The 2019-20 NHL season begins Oct. 2. With training camps open, NHL.com is taking a look at the five keys, the inside scoop on roster questions, and the projected lines for each of the 31 teams. Today, the Vancouver Canucks.
Coach: Travis Green (third season)
Last season: 35-36-11; fifth place Pacific Division
1. Better balance, more goals
After scoring 801 goals over the past four seasons, the fewest in the NHL not counting the Vegas Golden Knights, who began play in 2017-18, the Canucks are counting on their offseason additions to bolster a top-six forward group anchored by Elias Pettersson, Brock Boeser and Bo Horvat. Micheal Ferland, who signed a four-year contract on July 10, is expected to play with Pettersson and Boeser, and J.T. Miller, who was acquired in a trade with the Tampa Bay Lightning on June 22, is expected to play on the second line with Horvat and Tanner Pearson. That pushes Sven Baertschi, Josh Leivo and Loui Eriksson, who each played in the top-six last season, down the lineup as the Canucks shift toward a more balanced, top-nine philosophy. It's a change after a distinct split between the top six and bottom six last season that stressed shutdown defensive roles for the third and fourth lines to free up the top two offensively.
Video: Expectations for Elias Pettersson in 2019-20
2. Pettersson stronger down stretch
Pettersson won the Calder Trophy voted NHL rookie of the year last season after scoring 66 points (28 goals, 38 assists) in 71 games. The center was held to 10 points (two goals, eight assists) in his final 19 games and said he felt tired playing more than he had any season prior. Pettersson spent the offseason focusing on his conditioning to get more power in his legs and said he believes he is better prepared to play a full season at the level he showed early last season, when he had 16 points (10 goals, six assists) in his first 10 NHL games.
3. Revamped defensemen
The Canucks will have three new defensemen this season, with Tyler Myers and Jordie Benn each signing as a free agent on July 1, and Quinn Hughes penciled into a top-four role as a rookie. They will be counted on to not only to improve the defense, which allowed 248 goals last season, tied with the Washington Capitals for 17th in the NHL, but to drive scoring, something Vancouver's defensemen have struggled to do in each of the past four seasons.
Video: Several young defensemen could crack the list soon
4. Consistent Markstrom
After going 8-9-3 with a 3.31 goals-against average and .897 save percentage in his first 20 games last season, Jacob Markstrom was 20-14-6 with 2.49 GAA and .921 save percentage in his final 40 games, and the Canucks are counting on him to pick up where he left off. He should benefit from a second season with goaltending coach Ian Clark and an offseason refining changes they made to his technique, with a few new concepts he wasn't able to manage physically before.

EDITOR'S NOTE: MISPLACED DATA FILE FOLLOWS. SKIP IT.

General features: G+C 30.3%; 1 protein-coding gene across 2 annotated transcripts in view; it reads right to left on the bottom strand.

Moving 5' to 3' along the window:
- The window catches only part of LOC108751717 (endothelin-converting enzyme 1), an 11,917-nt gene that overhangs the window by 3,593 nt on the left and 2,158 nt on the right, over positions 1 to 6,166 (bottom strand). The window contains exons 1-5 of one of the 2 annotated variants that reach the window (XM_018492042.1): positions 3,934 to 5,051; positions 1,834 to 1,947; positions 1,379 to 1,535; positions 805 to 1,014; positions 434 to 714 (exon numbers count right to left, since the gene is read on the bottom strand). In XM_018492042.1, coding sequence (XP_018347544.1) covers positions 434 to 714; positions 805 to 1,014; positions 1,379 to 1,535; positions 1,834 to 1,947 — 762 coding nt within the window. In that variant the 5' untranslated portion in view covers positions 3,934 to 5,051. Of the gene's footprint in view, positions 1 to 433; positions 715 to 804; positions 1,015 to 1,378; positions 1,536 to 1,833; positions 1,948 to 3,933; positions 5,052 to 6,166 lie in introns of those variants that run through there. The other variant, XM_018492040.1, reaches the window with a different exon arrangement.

5. Depth on power play
Vancouver's power play was tied with the Philadelphia Flyers for 22nd in the NHL at 17.1 percent last season after finishing tied for ninth in 2017-18 at 21.4 percent. The second power-play unit scored 11 of Vancouver's 53 goals last season, and three of those came after Hughes signed and played the point in the final five games. Hughes and Horvat, a fixture on the top unit last season, each played on the second unit in preseason.
Making the cut
There are six players battling for the four wing spots on the bottom two lines, with at least one destined for waivers before being sent to the American Hockey League. Tim Schaller, Jake Virtanen, Nikolay Goldobin, Tyler Motte, Baertschi and Eriksson are competing to play with centers Brandon Sutter and Jay Beagle, with the ability to kill penalties giving Motte and Eriksson an advantage. Goldobin, who was seventh on the Canucks with 27 points (seven goals, 20 assists) in 63 games last season but was a healthy scratch for nine of the final 10 games, along with Schaller, who was scratched 35 times and had 10 points (three goals, seven assists) in 47 games last season, are the leading candidates to get cut. Center Adam Gaudette, who had 12 points (five goals, seven assists) in 56 NHL games as a rookie last season, had a strong preseason with five points (four goals, one assist) in five games but appears destined for the AHL in part because he doesn't have to clear waivers like the other forwards mentioned.
Most intriguing addition
General manager Jim Benning talked about Myers playing a shutdown role, but the defenseman could make a bigger impact on offense. Myers had 67 points (15 goals, 52 assists) the past two seasons with the Winnipeg Jets, one fewer than Canucks defenseman Alexander Edler. After being mostly relegated to the third pair with the Jets, Myers will get more of an opportunity to contribute on the top pair with Edler.
Biggest potential surprise
Pearson, who was acquired from the Pittsburgh Penguins at the 2019 NHL Trade Deadline, scored seven goals in his final nine games playing with Horvat and is penciled into that spot on the second line with the addition of Miller on right wing.
Ready to break through
Hughes had three assists in five games at the end of last season after leading the University of Michigan with 33 points (five goals, 28 assists) in 32 games. Hughes, who will turn 20 on Oct. 14, is being counted on to make an impact like Pettersson did last season.
Markstrom (average draft position: 156.3) had 28 wins in 60 games last season and is obtainable in late rounds with a higher ceiling in his contract year (potential 2020 unrestricted free agent) after Vancouver's offseason improvements. -- Rob Reese
Micheal Ferland -- Elias Pettersson -- Brock Boeser
Tanner Pearson -- Bo Horvat -- J.T. Miller
Sven Baertschi -- Brandon Sutter -- Josh Leivo
Loui Eriksson -- Jay Beagle -- Jake Virtanen
Alexander Edler -- Tyler Myers
Quinn Hughes -- Christopher Tanev
Jordie Benn -- Troy Stecher